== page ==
!
C
!( )!
n
r
n
r n–r
?
, 0 =  r = n and
n is a non-negative integer. Also,
n
C
0
= 1 =
n
C
n
The Pascal’s triangle can now be rewritten as (Fig 8.3)
Observing this pattern, we can now write the row of the Pascal’s triangle for any index
without writing the earlier rows. For example, for the index 7 the row would be
7
C
0

7
C
1
7
C
2
7
C
3
7
C
4
7
C
5
7
C
6
7
C
7.
Thus, using this row and the observations (i), (ii) and (iii), we have
(a + b)
7
=
7
C
0
a
7

+ 7C
1
a
6
b +
7
C
2
a
5
b
2
+
7
C
3
a
4
b
3
+ 7C
4
a
3
b
4
+
7
C
5
a
2
b
5
+
7
C
6
ab
6
+
7
C
7
b
7
An expansion of a binomial to any positive integral index say n can now be visualised
using these observations. We are now in a position to write the expansion of a binomial
to any positive integral index.
Fig  8.3     Pascal’s triangle
BINOMIAL THEOREM       163
8.2.1 Binomial theorem  for any positive integer n,
(a + b)
n
=
n
C
0
a
n
+
n
C
1
a
n–1
b +
n
C
2
a
n–2
b
2
+ ...+
n
C
n – 1
a.b
n–1
+
n
C
n
b
n
Proof  The proof is obtained by applying principle of mathematical induction.
Let the given statement be
P(n) : (a + b)
n
=
n
C
0
a
n
+
n
C
1
a
n – 1
b +
n
C
2
a
n – 2
b
2
+ ...+
n
C
n –1
a.b
n – 1
+
n
C
n
b
n
For n = 1, we have
P (1) : (a + b)
1
=
1
C
0
a
1
+
1
C
1
b
1
= a + b
Thus, P (1) is true.
Suppose P (k) is true for some positive integer k, i.e.
(a + b)
k
=
k
C
0
a
k
+
k
C
1
a
k – 1
b +
k
C
2
a
k – 2
b
2
+ ...+
k
C
k
b
k
... (1)
We shall prove that P(k + 1) is also true, i.e.,
(a + b)
k + 1
=
k + 1
C
0
a
k + 1
+
k + 1
C
1
a
k
b +
k + 1
C
2
a
k – 1
b
2
+ ...+
k + 1
C
k+1
b
k + 1
Now, (a + b)
k + 1
= (a + b) (a + b)
k
= (a + b) (
k
C
0
a
k
+
k
C
1
a
k – 1
b +
k
C
2
a
k – 2
b
2
+...+
k
C
k – 1
ab
k – 1
+
k
C
k
b
k
)
[from (1)]
=
k
C
0
a
k + 1
+
k
C
1
a
k
b +
k
C
2
a
k – 1
b
2
+...+
k
C
k – 1
a
2
b
k – 1
+
k
C
k
ab
k
+
k
C
0
a
k
b
+
k
C
1
a
k – 1
b
2
+
k
C
2
a
k – 2
b
3
+...+
k
C
k-1
ab
k
+
k
C
k
b
k + 1
[by actual multiplication]
=
k
C
0
a
k + 1
+ (
k
C
1
+
k
C
0
) a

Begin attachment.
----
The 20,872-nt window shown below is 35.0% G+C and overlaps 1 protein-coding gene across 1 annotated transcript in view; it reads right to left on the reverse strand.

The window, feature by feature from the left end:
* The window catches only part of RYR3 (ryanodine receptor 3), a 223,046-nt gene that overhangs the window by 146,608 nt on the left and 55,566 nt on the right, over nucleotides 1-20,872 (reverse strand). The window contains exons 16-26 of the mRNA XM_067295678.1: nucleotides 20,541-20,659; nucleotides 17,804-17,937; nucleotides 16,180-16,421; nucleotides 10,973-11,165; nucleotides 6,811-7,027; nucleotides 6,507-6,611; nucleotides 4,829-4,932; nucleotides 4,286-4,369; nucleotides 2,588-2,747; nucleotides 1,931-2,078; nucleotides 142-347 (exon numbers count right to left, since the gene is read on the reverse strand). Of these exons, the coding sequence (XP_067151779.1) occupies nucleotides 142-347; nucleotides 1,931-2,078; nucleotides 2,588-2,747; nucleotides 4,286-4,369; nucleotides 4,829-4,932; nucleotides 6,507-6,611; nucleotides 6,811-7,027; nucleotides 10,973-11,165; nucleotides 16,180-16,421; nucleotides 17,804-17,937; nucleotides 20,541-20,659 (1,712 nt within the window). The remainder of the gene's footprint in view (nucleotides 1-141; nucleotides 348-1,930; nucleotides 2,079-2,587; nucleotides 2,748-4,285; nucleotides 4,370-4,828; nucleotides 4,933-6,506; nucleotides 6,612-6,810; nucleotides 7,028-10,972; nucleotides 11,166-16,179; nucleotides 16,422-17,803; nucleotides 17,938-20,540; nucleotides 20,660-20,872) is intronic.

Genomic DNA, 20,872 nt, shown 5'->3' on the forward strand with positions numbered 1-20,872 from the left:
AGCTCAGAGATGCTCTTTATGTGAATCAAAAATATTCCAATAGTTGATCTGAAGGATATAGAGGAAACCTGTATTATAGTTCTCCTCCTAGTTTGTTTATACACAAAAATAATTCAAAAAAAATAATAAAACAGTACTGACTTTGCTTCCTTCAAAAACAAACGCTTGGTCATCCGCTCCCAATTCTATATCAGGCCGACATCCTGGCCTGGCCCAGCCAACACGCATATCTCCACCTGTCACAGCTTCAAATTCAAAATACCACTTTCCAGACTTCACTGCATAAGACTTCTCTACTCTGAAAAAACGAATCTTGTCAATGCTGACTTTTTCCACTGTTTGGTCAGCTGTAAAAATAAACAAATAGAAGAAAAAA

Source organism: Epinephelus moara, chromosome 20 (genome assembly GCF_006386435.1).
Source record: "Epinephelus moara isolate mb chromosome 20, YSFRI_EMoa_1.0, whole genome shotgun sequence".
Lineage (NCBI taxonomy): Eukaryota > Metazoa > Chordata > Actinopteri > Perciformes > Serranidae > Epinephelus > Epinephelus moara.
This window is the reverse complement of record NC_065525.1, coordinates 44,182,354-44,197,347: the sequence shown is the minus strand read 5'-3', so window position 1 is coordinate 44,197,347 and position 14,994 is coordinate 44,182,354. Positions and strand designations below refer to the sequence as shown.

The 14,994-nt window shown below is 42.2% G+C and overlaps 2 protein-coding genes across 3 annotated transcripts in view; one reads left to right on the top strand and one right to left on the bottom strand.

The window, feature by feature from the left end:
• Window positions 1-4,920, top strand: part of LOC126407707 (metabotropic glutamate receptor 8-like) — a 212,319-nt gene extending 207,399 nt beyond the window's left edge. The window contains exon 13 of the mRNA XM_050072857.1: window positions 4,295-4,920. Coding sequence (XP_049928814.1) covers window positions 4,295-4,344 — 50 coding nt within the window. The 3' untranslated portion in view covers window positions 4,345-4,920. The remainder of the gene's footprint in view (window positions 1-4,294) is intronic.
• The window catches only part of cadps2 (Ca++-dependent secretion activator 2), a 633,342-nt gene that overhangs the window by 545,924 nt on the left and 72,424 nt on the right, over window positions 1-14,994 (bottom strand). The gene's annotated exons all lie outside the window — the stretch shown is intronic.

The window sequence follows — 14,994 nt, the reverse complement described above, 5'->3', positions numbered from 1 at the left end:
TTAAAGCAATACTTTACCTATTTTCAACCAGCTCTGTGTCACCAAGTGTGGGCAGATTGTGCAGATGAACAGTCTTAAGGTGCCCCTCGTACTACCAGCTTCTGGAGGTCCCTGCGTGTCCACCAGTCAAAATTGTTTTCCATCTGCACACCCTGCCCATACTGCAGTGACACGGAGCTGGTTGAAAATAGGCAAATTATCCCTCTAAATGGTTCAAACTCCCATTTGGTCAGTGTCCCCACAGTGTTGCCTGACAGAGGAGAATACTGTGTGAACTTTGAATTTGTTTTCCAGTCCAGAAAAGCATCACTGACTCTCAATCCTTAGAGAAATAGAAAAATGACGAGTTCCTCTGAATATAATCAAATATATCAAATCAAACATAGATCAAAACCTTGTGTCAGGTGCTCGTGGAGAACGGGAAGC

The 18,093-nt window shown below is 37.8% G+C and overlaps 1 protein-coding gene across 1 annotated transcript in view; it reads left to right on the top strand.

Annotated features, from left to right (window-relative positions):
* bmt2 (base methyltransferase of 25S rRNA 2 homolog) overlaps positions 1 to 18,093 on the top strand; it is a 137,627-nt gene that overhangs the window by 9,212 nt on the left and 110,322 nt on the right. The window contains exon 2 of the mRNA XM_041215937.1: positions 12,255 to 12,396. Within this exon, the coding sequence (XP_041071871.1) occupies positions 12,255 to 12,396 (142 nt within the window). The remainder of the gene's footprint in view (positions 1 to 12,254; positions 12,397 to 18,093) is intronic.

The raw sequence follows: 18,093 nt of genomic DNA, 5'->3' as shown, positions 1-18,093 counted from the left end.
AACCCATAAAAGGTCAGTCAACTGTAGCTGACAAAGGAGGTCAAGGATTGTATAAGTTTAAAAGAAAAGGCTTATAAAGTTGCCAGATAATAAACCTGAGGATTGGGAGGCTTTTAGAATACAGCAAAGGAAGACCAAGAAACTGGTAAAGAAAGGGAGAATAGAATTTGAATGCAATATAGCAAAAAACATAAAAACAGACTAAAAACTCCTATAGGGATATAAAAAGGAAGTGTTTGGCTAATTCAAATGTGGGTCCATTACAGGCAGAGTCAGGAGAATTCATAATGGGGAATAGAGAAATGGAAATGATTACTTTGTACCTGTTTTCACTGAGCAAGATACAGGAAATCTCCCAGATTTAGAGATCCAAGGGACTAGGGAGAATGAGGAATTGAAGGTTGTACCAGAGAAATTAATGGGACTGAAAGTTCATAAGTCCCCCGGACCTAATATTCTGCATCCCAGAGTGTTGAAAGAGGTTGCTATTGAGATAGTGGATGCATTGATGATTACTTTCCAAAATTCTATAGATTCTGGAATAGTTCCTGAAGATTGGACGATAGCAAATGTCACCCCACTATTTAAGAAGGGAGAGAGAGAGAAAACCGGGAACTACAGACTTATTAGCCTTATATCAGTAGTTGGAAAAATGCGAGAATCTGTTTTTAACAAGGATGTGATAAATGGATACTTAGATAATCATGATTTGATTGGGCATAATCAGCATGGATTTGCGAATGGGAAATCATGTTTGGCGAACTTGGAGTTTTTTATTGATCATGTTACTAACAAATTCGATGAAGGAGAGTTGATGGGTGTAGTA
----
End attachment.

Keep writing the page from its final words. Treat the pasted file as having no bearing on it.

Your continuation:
k
b + (
k
C
2
+
k
C
1
)a
k – 1
b
2
+ ...
+ (
k
C
k
+
k
C
k–1
) ab
k
+
k
C
k
b
k + 1
[grouping like terms]
=
k + 1
C
0
a
k + 1
+
k + 1
C
1
a
k
b +
k + 1
C
2

a
k – 1
b
2
+...+
k + 1
C
k
ab
k
+
k + 1
C
k + 1
b
k +1
(by using
k + 1
C
0
=1,
k
C
r
+
k
C
r–1
=
k + 1
C
r
and
k
C
k
= 1=
k + 1
C
k + 1
)
Thus, it has been proved that P (k + 1) is true whenever P(k) is true. Therefore, by
principle of mathematical induction, P(n) is true for every positive integer n.
W e illustrate this theorem by expanding (x + 2)
6
:
(x + 2)
6
=
6
C
0
x
6
+
6
C
1
x
5
.2 +
6
C
2
x
4
2
2
+
6
C
3
x
3
.2
3
+
6
C
4
x
2
.2
4
+
6
C
5
x.2
5
+
6
C
6
.2
6
.
= x
6
+ 12x
5
+ 60x
4
+ 160x
3
+

240x
2
+ 192x + 64
Thus (x + 2)
6
= x
6
+ 12x
5
+ 60x
4
+ 160x
3
+

240x
2
+ 192x + 64.
164       MATHEMA TICS
Observations
1. The notation ?
?
?
n
k
k k n
k
n
b a
0
C
stands for
n
C
0
a
n
b
0
+
n
C
1
a
n–1
b
1
+ ...+
n
C
r
a
n–r
b
r
+ ...+
n
C
n
a
n–n
b
n
, where b
0
= 1 = a
n–n
.
Hence the theorem can also be stated as
?
?
?
? ?
n
k
k k n
k
n n
b a b a
0
C ) (
.
2. The coefficients
n
C
r
occuring in the binomial theorem are known as binomial
coefficients.
3. There are (n+1) terms in the expansion of (a+b)
n
, i.e., one more than the index.
4. In the successive terms of the expansion the index of a goes on decreasing by
unity. It is n in the first term, (n–1) in the second term, and so on ending with zero
in the last term. At the same time the index of b increases by unity, starting with
zero in the first term, 1 in the second and so on ending with n in the last term.
5. In the expansion of (a+b)
n
, the sum of the indices of a and b is n + 0 = n in the
first term, (n – 1) + 1 = n in the second term and so on 0 + n = n in the last term.
Thus, it can be seen that the sum of the indices of a and b is n in every term of the
expansion.
8.2.2 Some special cases In the expansion of (a + b)
n
,
(i) Taking a = x and b = – y, we obtain
(x – y)
n
= [x + (–y)]
n
=
n
C
0
x
n
+
n
C
1
x
n – 1
(–y) +
n
C
2
x
n –2
(–y)
2
+
n
C
3
x
n–3
(–y)
3
+ ... +
n
C
n
(–y)
n
=
n
C
0
x
n
–
n
C
1
x
n – 1
y +
n
C
2
x
n – 2
y
2
–
n
C
3
x
n – 3
y
3
+ ... + (–1)
n

n
C
n
y
n
Thus (x–y)
n
=
n
C
0
x
n
–
n
C
1
x
n – 1
y +
n
C
2
x
n – 2
y
2
+ ... + (–1)
n

n
C
n
y
n
Using this, we have (x–2y)
5
=
5
C
0
x
5
–
5
C
1
x
4
(2y) +
5
C
2
x
3
(2y)
2
–
5
C
3
x
2
(2y)
3
+

5
C
4
x(2y)
4
–
5
C
5
(2y)
5
= x
5
–10x
4
y + 40x
3
y
2
– 80x
2
y
3
+ 80xy
4
– 32y
5
.
(ii) Taking a = 1, b = x, we obtain
(1 + x)
n
=
n
C
0
(1)
n
+
n
C
1
(1)
n – 1
x +
n
C
2
(1)
n – 2
x
2
+ ... +
n
C
n
x
n
=
n
C
0
+
n
C
1
x +
n
C
2
x
2
+
n
C
3
x
3
+ ... +
n
C
n
x
n
Thus (1 + x)
n
=
n
C
0
+
n
C
1
x +
n
C
2
x
2
+
n
C
3
x
3
+ ... +
n
C
n
x
n
```